Profiting during a bad economy

Tips to help your business stay afloat

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Tom Bolt

In response, to the islands troubled economy our law firm recently established an Asset Stabilization and Strategic Economic Recovery Team (ASSERT) to help businesses stay afloat.

Here are some pointers from our team.

  • Stay in close contact with your current customers.
  • Most companies find that new business opportunities come from existing customers. Identify your customers’ needs by visiting with them. Be proactive — don’t wait for them to call you. When there are limited growth opportunities, your competitors will try to take customers from you. Don’t be vulnerable by being absent.
  • Reduce operating costs, but don’t cut indiscriminately.
  • Examine your costs to determine what expenses can be reduced without hurting the company. While marketing and advertising are often the first areas to get cut, trim — don’t slash. Many studies have been conducted, which indicate that companies that maintain their marketing and advertising investment during a recession perform better than their competitors and for several years after.
  • Narrow your focus based on fact. Some businesses become more profitable when they focus on specific types of work instead of trying to do it all. We may provide goods or services that take resources from the business, but contribute little to the bottom line. Get help to analyze the cost vs. benefit, so if you do have to make cuts in operations, you’re making decisions based on fact.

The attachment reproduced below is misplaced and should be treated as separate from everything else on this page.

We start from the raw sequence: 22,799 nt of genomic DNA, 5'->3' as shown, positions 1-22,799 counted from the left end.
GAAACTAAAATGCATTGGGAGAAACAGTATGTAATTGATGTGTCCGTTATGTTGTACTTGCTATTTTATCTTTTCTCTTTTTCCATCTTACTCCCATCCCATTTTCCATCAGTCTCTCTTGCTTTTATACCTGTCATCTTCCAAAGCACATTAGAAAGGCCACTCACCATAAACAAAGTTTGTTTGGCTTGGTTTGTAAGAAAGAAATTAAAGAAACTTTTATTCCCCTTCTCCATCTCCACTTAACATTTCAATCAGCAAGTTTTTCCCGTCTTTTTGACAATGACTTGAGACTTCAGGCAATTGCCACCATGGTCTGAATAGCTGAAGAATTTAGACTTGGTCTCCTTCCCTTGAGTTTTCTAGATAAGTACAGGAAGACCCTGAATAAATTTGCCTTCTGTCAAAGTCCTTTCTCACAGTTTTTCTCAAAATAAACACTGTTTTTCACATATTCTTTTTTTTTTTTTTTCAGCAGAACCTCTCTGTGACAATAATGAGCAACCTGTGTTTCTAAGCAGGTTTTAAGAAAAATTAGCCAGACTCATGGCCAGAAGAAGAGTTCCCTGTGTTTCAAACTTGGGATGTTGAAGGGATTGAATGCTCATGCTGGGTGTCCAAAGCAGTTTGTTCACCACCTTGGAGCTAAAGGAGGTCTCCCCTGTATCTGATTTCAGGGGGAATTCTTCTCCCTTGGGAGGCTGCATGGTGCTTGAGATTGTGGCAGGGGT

• Manage billing and collections.Bill quickly. The longer you wait to bill, the longer it will take to get paid. Customers will never perceive more value than they did the minute you delivered the product or service. . Too often, a company will send a bill and wait for the client to pay, failing to take any action until the bill is “over 90-days” due. At that point, it’s difficult to collect the full amount.
  • During slowdowns, customers may try to extend the time they take to pay you. Monitor the terms you have and notify them immediately when they are not meeting them. To be paid first, not last, you may want to include an incentive. This approach may work better than a penalty for late payment, which is typically hard to collect.
  • Talk to your team members.Tell them what’s going on. Those who have information from the top are more likely to try to contribute to a solution and less likely to imagine the worst. Not talking or making comments about “tough times” hurts morale, which has a direct impact on your bottom line.
  • Invest for the future.The bad economy and high unemployment can provide opportunities for growth when the climate recovers. You might get better rates on leasing space, construction, office equipment, etc. You may also be able to acquire key personnel or outsource projects to contractors who may be unemployed and looking for opportunities.
  • Keeping a close eye on overhead, tightening up on billing and collections, narrowing your focus, and taking advantage of opportunities, will help your business weather the current economic situation.

Tom Bolt is managing attorney of Tom Bolt & Associates, P.C., a St. Thomas-based business law firm.

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